Few movies are as embedded in the public consciousness as firmly as The Rocky Horror Picture Show, which, forty-plus years after its initial release, has found itself to be the longest running film in cinema history and is perhaps the most well-known cult movie of all time. So iconic are its costumes and performances that they seem to have a life of their own — even those not as obsessed with what it has to stylistically provide are well aware of Dr. Frank N. Furter and his army of wild followers, dressed in ripped fishnet tights and cheap lingerie, and, of course, caked in gaudy theatrical makeup.
But it wasn’t always meant to be that way. A short time after it hit theaters, audiences didn’t quite "get" its bizarre approach, resulting in almost no profit and leaving most screenings empty. But, well-aware of the way cinematic rejects, like 1972’s Pink Flamingos, for example, were making dough off midnight showings, Fox decided to give it new life through the form, thus beginning its journey into infamy.
To date, audiences are still as gaga over The Rocky Horror Picture Show as they were four decades ago, still showing up to showtimes gussied up as their favorite characters, still chanting out every line of the movie in unison, and still acting out the most dramatic of musical sequences in burning, flashy fashion. The movie has never stopped being a cultural phenomenon — its strangeness is unabashedly contagious, never to lose its flamboyant sense of fun.
So while I’ll be the first to commend the way it’s made eccentricity mainstream, and while I’m completely entranced by Tim Curry’s performance and Richard O’Brien’s (who also plays a pivotal character in the film) knockabout soundtrack, it’s a work I suspect is much more deliriously entertaining when surrounded by its most affectionate fanatics, oohing and ahing at the screen, or when it’s thrust onto the stage, where its energy can roam freely and be supplemented by a live audience reaction. As a film, it can be silly but also uneven, its musical bits much more breathtaking than the camp it tries to achieve when going for the dramedy.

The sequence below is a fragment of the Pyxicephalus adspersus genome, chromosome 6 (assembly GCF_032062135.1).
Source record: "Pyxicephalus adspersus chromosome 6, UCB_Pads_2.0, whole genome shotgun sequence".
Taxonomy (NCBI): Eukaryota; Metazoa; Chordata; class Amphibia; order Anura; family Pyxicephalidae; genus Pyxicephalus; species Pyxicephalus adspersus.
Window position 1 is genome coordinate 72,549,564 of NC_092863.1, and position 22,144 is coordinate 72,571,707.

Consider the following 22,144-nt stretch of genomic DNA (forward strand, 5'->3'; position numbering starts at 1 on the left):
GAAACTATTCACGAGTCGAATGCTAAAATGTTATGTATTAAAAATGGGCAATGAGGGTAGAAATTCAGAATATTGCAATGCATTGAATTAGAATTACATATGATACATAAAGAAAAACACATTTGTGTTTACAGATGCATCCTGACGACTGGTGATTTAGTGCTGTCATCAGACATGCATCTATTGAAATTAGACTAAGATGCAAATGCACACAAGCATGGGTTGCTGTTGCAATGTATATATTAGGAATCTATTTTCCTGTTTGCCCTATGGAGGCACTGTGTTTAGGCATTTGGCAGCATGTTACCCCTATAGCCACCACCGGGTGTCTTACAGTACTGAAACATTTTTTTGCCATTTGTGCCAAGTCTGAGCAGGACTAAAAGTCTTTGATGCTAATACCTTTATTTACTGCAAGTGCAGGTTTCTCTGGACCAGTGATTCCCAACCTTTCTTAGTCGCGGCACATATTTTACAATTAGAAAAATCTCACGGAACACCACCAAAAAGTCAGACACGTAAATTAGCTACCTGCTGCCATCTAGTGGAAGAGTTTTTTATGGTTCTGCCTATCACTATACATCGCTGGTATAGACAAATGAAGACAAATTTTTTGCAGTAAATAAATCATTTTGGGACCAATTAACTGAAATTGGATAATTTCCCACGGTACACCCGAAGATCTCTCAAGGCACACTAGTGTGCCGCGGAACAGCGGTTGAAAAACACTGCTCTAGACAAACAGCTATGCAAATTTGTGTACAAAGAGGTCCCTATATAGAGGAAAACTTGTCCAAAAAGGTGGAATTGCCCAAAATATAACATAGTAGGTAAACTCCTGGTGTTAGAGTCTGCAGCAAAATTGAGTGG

But who am I to criticize it on a level of merit — this is the kind of film made for pleasure-seeking viewers on the prowl for a spectacle, not ones like me who can giggle along with the madness but are also a little hard to impress because their lives consist of watching movies unremittingly. For what it’s worth, The Rocky Horror Picture Show is a success in what it’s trying to accomplish, which is to be a crazed rock musical paying homage to the B-movies of the 1930s-‘70s.
The film’s plot is something to behold. It's a kooky soul-sister of the Frankenstein story and covered in quite a bit more outlandish glamour. It is centered on all-American couple Brad (Barry Bostwick) and Janet (Susan Sarandon), who are forced to walk to a nearby castle (red flag) after they get a flat tire during a rainstorm. All they want to do is use a phone to call for help, but fate won’t have it — the castle belongs to transvestite Dr. Frank N. Furter (Curry), a mad scientist from Transsexual, Transylvania.
Predictably, they stumble upon the scene during an inflammatory time period. Frank is about to complete a long-in-the-making experiment, an experiment in which the main goal is to create a perfect male specimen named Rocky (Peter Hinwood). They watch in horror as Rocky goes from created object to living, breathing beefcake, as Frank’s antics begin to grow increasingly deranged and frequently directed at them. During this fateful night, Brad and Janet come to know themselves in ways they never would have in the *real* world; they'll be in a great deal of trouble if they don’t keep their thought-to-be morals in check.
The Rocky Horror Picture Show is a good time until it isn’t anymore, arguably running a little too long for a B-movie of such exasperation. But it contains a lot of magnificence, from Curry’s incredible performance to the way its director, Jim Sharman, sees his vision through with soundly imaginative vigor. Maybe I’ll like the film more if I see it at one of its famed midnight screenings, or if I watch it with a large group instead of by myself in the early hours of a lazy Sunday morning. Until then, I’ll consider it to be a cultural sensation often effulgent as a film but not always capable of going the whole nine yards of brilliance. B